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TED's Chris Anderson Proposes New Rules for Email

Do you feel like you're barely keeping your head above water as the tide of emails in your inbox rises? Follow these ten rules.

Do you feel like you're barely keeping your head above water as the tide of emails in your inbox rises? You're not alone.


Back on June 9, TED curator Chris Anderson took to his blog to complain that simply dealing with incoming messages can consume the better part of a work week. The problem, Anderson says, lies in the disconnect between email sender and recipient—it's easy to hit reply-all, drop in some mindless links, and copy-paste loads of text, but it's time consuming to actually parse through all of that information on the receiving end. Every time we shoot off a quick email, we don't always keep in mind that our friends and family are in for a not-so-quick read.

To address the problem, Anderson is advancing new rules of etiquette and protocol for email. His ten-point Email Charter includes guidelines like cutting out unnecessary attachments (logos, e.g.) and avoiding asking open-ended questions. It also includes one of my favorite innovations in email courtesy: the acronym NNTR, "no need to respond," which is just a nice way of letting the recipient know that they aren't obligated to write you back. It saves everyone time.

I fully support this idea. Email communication is more efficient than the post, but it's much less efficient, and more distracting, than it has the potential to be. And because emails are so easy to compose, we send way more of them than we do printed letters. There are plenty of studies out there that illustrate just how much time and mental energy email eats up.

Here's the full charter. You can sign on and share it with all your contacts here—a move that may contribute to clogging inboxes in the short term, but will hopefully ease the burden for the long haul. Still, I can't help but wonder how many distracting emails are just links to hour-long TED talks.

1. Respect Recipients' Time
This is the fundamental rule. As the message sender, the onus is on YOU to minimize the time your email will take to process. Even if it means taking more time at your end before sending.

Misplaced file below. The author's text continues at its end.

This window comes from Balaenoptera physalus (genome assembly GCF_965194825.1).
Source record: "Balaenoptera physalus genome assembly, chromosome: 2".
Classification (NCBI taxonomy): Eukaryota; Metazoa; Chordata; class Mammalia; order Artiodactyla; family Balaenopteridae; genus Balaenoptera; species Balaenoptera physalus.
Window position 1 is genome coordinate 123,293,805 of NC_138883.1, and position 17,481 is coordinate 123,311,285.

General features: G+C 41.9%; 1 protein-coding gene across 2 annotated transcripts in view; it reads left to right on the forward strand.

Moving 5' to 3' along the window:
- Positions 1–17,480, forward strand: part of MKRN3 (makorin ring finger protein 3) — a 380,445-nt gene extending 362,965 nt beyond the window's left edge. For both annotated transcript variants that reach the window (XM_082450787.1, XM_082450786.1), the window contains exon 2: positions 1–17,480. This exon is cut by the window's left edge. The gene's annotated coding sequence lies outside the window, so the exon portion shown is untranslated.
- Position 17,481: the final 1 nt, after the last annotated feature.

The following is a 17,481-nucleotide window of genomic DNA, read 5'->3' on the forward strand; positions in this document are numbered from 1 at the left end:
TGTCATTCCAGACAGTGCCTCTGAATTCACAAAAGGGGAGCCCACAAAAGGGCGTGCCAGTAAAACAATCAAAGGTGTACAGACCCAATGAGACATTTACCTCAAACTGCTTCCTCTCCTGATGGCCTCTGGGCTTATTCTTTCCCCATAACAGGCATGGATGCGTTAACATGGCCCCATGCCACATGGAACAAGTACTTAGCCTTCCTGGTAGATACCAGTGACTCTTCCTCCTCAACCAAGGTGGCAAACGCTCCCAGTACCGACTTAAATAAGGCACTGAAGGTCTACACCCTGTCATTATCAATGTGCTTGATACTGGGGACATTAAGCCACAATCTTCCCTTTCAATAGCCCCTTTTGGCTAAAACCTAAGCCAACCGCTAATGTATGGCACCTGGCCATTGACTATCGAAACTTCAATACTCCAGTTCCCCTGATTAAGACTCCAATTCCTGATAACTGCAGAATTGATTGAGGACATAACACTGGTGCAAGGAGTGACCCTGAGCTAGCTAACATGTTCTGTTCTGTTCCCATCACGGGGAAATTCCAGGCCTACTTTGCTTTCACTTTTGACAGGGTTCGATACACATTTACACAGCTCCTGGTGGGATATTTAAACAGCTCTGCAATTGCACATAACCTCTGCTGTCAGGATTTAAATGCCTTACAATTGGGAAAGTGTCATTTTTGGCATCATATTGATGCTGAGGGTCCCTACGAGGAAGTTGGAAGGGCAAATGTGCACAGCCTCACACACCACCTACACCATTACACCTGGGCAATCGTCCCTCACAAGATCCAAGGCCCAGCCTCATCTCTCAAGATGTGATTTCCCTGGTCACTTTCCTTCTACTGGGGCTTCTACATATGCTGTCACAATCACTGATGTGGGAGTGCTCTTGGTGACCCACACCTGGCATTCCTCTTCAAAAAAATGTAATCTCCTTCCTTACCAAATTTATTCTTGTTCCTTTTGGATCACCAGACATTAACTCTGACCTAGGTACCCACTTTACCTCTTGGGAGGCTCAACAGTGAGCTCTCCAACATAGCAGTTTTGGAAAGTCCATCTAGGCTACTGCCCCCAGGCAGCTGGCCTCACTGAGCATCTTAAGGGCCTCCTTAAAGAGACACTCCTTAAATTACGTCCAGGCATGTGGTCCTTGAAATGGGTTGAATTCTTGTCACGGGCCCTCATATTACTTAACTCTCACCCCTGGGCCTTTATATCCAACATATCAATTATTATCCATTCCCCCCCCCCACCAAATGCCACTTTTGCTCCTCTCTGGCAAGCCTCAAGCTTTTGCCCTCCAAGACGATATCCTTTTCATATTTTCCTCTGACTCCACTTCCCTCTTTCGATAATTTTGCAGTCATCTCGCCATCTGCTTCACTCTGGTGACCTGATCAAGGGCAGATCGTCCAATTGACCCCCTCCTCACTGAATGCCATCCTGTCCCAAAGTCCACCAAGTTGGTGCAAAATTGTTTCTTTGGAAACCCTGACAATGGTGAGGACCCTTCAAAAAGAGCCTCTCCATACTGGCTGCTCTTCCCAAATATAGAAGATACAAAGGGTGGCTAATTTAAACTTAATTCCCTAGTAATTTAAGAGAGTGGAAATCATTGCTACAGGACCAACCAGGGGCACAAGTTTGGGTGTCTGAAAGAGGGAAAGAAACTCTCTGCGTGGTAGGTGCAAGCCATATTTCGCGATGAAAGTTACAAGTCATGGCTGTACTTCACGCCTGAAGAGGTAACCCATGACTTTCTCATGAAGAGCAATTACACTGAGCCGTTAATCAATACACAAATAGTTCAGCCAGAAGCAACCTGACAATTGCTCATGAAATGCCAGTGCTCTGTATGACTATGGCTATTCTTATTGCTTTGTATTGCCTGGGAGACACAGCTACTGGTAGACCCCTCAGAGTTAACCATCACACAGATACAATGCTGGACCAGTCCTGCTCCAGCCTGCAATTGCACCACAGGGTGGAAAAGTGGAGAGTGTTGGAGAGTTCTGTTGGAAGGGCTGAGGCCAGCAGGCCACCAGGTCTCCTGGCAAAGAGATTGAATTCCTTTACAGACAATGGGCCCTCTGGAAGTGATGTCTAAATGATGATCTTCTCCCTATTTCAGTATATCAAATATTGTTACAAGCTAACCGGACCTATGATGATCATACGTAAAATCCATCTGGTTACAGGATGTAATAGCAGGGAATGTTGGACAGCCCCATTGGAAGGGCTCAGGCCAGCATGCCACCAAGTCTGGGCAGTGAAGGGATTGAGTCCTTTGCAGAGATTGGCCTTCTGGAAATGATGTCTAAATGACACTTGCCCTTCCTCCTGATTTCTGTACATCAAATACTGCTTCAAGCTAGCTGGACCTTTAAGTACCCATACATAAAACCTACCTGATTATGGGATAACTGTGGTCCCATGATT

2. Short or Slow is not Rude
Let's mutually agree to cut each other some slack. Given the email load we're all facing, it's OK if replies take a while coming and if they don't give detailed responses to all your questions. No one wants to come over as brusque, so please don't take it personally. We just want our lives back!

3. Celebrate Clarity
Start with a subject line that clearly labels the topic, and maybe includes a status category [Info], [Action], [Time Sens] [Low Priority]. Use crisp, muddle-free sentences. If the email has to be longer than five sentences, make sure the first provides the basic reason for writing. Avoid strange fonts and colors.

4. Quash Open-Ended Questions
It is asking a lot to send someone an email with four long paragraphs of turgid text followed by "Thoughts?". Even well-intended-but-open questions like "How can I help?" may not be that helpful. Email generosity requires simplifying, easy-to-answer questions. "Can I help best by a) calling b) visiting or c) staying right out of it?!"

5. Slash Surplus cc's
cc's are like mating bunnies. For every recipient you add, you are dramatically multiplying total response time. Not to be done lightly! When there are multiple recipients, please don't default to 'Reply All'. Maybe you only need to cc a couple of people on the original thread. Or none.

6. Tighten the Thread
Some emails depend for their meaning on context. Which means it's usually right to include the thread being responded to. But it's rare that a thread should extend to more than 3 emails. Before sending, cut what's not relevant. Or consider making a phone call instead.

7. Attack Attachments
Don't use graphics files as logos or signatures that appear as attachments. Time is wasted trying to see if there's something to open. Even worse is sending text as an attachment when it could have been included in the body of the email.

8. Give these Gifts: EOM NNTR
If your email message can be expressed in half a dozen words, just put it in the subject line, followed by EOM (= End of Message). This saves the recipient having to actually open the message. Ending a note with "No need to respond" or NNTR, is a wonderful act of generosity. Many acronyms confuse as much as help, but these two are golden and deserve wide adoption.

9. Cut Contentless Responses
You don't need to reply to every email, especially not those that are themselves clear responses. An email saying "Thanks for your note. I'm in." does not need you to reply "Great." That just cost someone another 30 seconds.

10. Disconnect!
If we all agreed to spend less time doing email, we'd all get less email! Consider calendaring half-days at work where you can't go online. Or a commitment to email-free weekends. Or an 'auto-response' that references this charter. And don't forget to smell the roses.

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Photo (cc) from Flickr user uzvards

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